How Credit Rating Affects Current Borrowing
But your credit rating doesn’t just affect whether or not you’re allowed to borrow money, it can also affect money that you’ve already borrowed. Many companies will continue to run regular credit checks on you as long as you’re contracted to the company. If your credit rating gets worse over time (or if a company suddenly decides that they want to take less risks so change the limit of what they consider a “good” credit rating), then your interest rates could go up!
This is why it’s important to keep on top of your credit rating, to keep paying your bills on time, even if you’re not currently considering borrowing any money at all.
Your Interest Rates Are Increased
If a company does increase your interest rates then you might find it more difficult to keep up with payments. Plus, of course, you’ll be paying more in the long run for borrowing. But there are some caveats here, and there are a few things you should know:
- Providers can only increase interest rates with a good reason, and if you ask them why, they must tell you (this could give you the opportunity to fix any problems if, for example, the cause is a problem on your credit report)
- Providers must tell you about an increase in interest rates BEFORE increasing the rate (if they didn’t, then you’ll have cause to take legal proceedings against the company)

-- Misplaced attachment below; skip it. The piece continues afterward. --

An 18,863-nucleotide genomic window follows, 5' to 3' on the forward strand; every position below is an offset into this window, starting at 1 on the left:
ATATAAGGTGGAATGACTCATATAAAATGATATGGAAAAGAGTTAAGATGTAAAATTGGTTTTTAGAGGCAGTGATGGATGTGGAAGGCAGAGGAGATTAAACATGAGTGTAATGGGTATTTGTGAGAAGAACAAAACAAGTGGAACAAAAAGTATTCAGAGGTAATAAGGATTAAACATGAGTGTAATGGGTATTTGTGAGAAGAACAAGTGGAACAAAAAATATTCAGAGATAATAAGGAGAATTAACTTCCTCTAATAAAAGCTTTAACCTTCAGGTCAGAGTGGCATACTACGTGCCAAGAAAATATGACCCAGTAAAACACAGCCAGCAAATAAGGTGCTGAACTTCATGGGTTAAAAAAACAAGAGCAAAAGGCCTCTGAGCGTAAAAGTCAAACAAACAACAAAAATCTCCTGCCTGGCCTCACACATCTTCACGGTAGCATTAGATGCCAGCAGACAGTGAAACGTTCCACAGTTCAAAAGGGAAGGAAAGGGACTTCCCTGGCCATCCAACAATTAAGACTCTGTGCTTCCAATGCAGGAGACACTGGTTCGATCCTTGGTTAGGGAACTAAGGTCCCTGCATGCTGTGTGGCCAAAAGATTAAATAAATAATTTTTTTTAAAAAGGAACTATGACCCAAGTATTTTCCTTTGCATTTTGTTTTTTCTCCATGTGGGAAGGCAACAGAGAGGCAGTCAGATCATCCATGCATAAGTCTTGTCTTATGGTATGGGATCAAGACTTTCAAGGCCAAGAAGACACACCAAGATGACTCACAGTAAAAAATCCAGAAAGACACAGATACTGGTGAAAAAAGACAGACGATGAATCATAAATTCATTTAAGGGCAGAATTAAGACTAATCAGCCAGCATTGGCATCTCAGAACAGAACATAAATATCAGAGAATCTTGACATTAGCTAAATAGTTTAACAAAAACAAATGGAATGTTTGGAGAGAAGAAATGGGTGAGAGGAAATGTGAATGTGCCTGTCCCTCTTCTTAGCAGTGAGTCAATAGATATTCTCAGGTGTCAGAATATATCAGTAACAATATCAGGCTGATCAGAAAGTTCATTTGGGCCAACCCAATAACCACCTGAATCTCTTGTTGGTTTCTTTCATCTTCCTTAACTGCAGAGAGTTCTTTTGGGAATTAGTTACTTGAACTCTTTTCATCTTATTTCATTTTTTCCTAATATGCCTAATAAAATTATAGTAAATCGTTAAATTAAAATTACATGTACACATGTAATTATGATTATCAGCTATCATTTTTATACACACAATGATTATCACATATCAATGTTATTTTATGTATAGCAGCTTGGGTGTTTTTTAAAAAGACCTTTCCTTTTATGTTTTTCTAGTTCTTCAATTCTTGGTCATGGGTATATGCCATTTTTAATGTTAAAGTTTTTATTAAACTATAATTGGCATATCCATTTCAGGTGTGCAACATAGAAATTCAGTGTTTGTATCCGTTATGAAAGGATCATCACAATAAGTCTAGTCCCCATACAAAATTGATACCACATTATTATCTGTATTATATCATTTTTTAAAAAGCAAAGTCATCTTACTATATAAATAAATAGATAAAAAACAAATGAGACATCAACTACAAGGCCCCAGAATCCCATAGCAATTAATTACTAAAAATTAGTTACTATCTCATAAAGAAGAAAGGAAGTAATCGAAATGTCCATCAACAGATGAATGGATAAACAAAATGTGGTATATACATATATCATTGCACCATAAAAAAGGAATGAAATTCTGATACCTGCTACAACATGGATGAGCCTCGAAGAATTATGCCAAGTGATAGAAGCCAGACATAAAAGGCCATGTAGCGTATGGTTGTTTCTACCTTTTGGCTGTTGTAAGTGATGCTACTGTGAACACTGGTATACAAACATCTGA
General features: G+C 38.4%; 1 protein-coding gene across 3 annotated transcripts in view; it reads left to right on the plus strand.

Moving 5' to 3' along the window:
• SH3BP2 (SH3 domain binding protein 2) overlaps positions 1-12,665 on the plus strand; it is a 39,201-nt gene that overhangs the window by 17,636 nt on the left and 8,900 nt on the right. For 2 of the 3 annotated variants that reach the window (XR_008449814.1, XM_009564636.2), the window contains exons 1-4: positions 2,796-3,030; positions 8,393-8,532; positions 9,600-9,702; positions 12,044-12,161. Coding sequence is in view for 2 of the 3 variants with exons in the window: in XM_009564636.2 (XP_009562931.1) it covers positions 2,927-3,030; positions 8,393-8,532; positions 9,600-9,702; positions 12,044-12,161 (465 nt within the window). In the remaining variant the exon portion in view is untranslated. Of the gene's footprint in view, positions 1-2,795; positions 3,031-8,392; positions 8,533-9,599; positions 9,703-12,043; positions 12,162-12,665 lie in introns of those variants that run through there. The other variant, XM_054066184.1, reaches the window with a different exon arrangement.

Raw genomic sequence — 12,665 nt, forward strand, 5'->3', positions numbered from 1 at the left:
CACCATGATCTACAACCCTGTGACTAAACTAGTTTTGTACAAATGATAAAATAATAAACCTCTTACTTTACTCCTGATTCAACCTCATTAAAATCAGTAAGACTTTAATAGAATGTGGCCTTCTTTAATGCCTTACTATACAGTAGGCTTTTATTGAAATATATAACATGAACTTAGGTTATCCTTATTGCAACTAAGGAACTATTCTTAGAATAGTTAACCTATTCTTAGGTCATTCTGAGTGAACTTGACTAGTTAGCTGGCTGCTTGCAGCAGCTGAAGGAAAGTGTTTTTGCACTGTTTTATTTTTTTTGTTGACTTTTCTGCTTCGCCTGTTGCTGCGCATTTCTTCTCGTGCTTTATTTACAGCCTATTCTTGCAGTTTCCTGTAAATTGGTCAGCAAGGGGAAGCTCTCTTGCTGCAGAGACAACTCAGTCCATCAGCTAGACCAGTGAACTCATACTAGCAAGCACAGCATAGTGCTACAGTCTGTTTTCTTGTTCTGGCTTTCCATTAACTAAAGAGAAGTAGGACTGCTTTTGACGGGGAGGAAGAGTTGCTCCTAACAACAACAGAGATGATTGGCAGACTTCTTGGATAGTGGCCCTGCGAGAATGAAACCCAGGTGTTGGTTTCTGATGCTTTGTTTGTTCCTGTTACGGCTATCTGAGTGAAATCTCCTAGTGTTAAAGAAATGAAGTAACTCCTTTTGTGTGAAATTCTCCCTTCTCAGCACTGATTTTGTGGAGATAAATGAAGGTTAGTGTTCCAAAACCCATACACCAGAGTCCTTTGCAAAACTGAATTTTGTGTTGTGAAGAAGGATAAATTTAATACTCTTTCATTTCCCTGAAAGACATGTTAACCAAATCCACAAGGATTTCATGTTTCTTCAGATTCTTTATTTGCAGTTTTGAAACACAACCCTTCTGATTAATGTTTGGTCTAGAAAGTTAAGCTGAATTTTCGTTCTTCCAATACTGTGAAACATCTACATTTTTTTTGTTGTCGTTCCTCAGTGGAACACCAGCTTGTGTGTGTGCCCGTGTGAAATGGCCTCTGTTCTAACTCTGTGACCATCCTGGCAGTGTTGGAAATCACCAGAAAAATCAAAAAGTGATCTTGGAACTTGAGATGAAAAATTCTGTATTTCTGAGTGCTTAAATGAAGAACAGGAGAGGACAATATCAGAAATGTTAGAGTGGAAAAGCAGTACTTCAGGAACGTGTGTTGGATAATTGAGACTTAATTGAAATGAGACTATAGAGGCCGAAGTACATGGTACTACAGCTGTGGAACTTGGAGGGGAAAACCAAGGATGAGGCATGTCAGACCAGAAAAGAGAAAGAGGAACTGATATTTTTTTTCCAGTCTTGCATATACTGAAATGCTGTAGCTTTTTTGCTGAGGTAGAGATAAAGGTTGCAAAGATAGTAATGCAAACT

- Providers must allow you to pay off the debt/loan at the OLD interest rate within 60 days of the change in interest rates (so if you do not wish to pay the new rate, you can pay off the loan altogether), AND allow you close your account without penalty once the debt/loan is paid off
- Providers can NOT increase your interest rate if you clearly have a debt problem (if you have missed more than 2 payments, if you have already discussed a debt repayment plan with the company, or if you’re undergoing a debt consolidation process)
- In the case of credit card companies only, your interest rate can not change within the first 12 months (assuming you keep to all contracted conditions), and cannot change more than once every 6 months after that
The bottom line here though is that if your credit rating does get worse, even your current borrowing could be affected.
Rating Affects Borrowing
There are all kinds of companies that check your credit rating, from your mobile phone operator to a mortgage broker, and that rating can severely affect your chances of borrowing or signing contracts. This is why it’s so important to keep an eye on your rating and do all that you can to keep it high. Fortunately, there are ways of improving your credit rating if it should slip.
Apply for your credit rating from one of the three agencies mentioned above about once a year, or before any major credit purchase to ensure that you’re in good shape. And if you do run into any problems, all three agencies have dispute processes that allow you to potentially change mistakes on your report.
In the case of current borrowing, should your interest rate change you have the right to know why. And should you feel that your provider has not fulfilled their obligations, or if you’re not satisfied with the way you’ve been treated, then contact the Financial Ombudsman Service for further help.